Kevin Durant raised $110,000 for the All-In Challenge last Thursday by putting his 2007 NCAA Player of the Year award up for auction. The All-In Challenge offers memorabilia and experiences with sports figures to raise money for the hungry in the U.S.
And the winner didn’t just get the trophy. They got a Nets game night experience as well to include courtside seats, sideline and locker room access, capped off with a dinner hosted by KD at one of his favorite restaurants. Minimum bid was $25,000. A total of 25 bids were made, ending with the winning $110,000.
Here’s how Fanatics who runs the auctions described the evening.
No fluff needed here. No puff pieces either. Pretty-sounding words and elegant turns of phrase, away with you. We don’t have to sell you on this, because you already know you want it. Doesn’t take flowery language to say how big of a deal it is that a legend such as Kevin Durant is going ALL IN and offering up his 2006-2007 Associated Press College Basketball Player of the Year trophy for auction to benefit the #AllinChallenge.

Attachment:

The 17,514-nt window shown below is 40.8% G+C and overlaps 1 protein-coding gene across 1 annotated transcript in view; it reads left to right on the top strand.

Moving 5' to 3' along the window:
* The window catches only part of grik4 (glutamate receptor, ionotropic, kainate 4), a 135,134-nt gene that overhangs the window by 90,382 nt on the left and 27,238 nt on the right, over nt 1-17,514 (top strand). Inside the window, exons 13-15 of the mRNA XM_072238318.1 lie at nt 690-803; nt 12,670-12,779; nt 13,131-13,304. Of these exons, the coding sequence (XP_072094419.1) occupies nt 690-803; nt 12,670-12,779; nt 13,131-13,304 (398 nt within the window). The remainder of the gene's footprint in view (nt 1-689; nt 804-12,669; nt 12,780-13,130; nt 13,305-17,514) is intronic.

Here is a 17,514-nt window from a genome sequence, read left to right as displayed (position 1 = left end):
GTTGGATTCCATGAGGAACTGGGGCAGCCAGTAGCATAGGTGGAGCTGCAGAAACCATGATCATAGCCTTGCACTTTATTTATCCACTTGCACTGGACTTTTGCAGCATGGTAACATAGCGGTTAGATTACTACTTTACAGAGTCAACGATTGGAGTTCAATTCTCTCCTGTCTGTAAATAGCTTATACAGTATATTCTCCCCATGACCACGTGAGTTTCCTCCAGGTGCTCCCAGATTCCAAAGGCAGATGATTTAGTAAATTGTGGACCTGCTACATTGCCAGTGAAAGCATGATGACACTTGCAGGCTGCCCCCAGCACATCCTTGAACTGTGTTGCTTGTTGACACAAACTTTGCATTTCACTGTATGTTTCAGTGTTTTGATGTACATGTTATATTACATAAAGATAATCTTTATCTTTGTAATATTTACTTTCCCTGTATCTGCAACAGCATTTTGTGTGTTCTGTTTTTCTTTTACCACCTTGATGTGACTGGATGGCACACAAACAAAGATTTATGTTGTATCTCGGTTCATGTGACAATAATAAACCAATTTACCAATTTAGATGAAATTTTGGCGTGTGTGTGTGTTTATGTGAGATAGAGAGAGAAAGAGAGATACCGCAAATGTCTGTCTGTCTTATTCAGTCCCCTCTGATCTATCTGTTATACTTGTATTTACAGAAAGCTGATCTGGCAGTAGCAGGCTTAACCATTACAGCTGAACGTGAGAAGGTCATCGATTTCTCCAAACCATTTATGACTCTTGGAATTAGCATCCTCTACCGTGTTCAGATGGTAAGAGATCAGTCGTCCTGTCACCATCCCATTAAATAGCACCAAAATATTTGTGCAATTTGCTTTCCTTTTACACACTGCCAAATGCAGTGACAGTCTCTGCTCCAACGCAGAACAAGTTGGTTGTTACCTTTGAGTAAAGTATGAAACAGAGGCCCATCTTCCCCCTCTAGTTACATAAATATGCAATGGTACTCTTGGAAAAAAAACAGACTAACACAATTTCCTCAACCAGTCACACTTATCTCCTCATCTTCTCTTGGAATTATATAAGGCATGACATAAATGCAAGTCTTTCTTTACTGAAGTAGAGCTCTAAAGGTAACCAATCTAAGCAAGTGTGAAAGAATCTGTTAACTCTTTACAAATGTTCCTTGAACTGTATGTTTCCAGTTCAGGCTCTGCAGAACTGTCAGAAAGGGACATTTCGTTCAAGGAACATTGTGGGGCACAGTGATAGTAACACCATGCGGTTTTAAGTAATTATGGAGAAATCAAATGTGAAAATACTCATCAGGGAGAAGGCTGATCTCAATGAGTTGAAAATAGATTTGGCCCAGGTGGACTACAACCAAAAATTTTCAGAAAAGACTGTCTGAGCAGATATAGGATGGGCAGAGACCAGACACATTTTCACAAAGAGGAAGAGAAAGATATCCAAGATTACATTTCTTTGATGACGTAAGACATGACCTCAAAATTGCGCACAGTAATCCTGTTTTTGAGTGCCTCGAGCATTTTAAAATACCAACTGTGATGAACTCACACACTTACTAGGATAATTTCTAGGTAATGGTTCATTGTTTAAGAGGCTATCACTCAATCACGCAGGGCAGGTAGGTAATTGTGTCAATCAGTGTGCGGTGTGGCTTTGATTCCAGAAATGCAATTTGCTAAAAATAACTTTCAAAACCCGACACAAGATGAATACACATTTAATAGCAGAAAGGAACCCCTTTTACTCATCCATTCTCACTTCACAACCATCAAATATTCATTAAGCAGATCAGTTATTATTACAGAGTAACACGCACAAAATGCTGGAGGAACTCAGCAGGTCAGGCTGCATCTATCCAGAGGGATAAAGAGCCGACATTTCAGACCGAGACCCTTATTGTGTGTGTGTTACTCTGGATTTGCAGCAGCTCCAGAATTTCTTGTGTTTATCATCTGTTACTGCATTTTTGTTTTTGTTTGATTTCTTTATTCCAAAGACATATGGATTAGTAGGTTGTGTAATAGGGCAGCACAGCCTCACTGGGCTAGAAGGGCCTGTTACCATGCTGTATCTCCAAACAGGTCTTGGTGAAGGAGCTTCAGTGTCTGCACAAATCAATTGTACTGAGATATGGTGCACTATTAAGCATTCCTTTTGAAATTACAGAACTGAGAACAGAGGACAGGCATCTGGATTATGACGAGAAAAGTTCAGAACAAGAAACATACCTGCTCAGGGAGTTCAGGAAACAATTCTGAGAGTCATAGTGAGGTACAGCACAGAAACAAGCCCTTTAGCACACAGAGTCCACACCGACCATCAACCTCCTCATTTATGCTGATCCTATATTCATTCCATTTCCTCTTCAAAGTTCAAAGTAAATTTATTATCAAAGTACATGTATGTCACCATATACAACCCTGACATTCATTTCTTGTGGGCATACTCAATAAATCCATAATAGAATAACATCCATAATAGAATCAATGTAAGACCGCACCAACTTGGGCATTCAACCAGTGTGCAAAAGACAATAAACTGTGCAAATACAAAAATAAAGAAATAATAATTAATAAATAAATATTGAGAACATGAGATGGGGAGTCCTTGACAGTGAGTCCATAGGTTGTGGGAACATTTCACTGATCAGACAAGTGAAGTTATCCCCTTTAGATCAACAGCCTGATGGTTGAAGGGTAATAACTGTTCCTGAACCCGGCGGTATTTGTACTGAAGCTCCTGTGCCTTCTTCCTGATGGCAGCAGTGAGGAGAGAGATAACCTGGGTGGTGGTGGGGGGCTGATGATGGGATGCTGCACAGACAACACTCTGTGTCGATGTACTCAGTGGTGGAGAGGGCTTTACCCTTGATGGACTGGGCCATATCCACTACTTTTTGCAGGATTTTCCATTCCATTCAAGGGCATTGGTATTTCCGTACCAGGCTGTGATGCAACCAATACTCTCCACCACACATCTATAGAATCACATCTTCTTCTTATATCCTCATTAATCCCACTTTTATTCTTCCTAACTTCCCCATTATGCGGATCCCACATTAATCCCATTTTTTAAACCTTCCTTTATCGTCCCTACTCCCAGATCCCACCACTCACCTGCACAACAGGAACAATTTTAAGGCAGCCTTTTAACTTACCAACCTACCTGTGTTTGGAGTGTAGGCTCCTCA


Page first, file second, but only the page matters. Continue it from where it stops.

Not only that, KD himself will also take you and a guest (in his own car!) to Barclays Center in Brooklyn for a Nets home game, where you will sit courtside for the shootaround and the entire game before heading to the locker room for the postgame festivities. Seems like that should be enough, but since basketball makes a man hungry, KD will then take you out to dinner at one of his favorite local restaurants. We’ll even throw in airfare, transportation to and from the airport and a two-night hotel stay.
Durant has long been active in helping the hungry and particularly the homeless hungry. Since 2015, the Kevin Durant Charity Foundation has distributed over $450,000 in grants to organizations addressing youth homelessness. And every December, he throws a holiday party in New York for homeless children. There are more than 100,000 homeless school age children in the city.
Since the shutdown, Nets players and owners have been involved in different charities to help the underprivileged deal with the pandemic whether they’re on an Indian reservation in North Dakota or in the epicenter of the fight in a small country 4,000 miles away.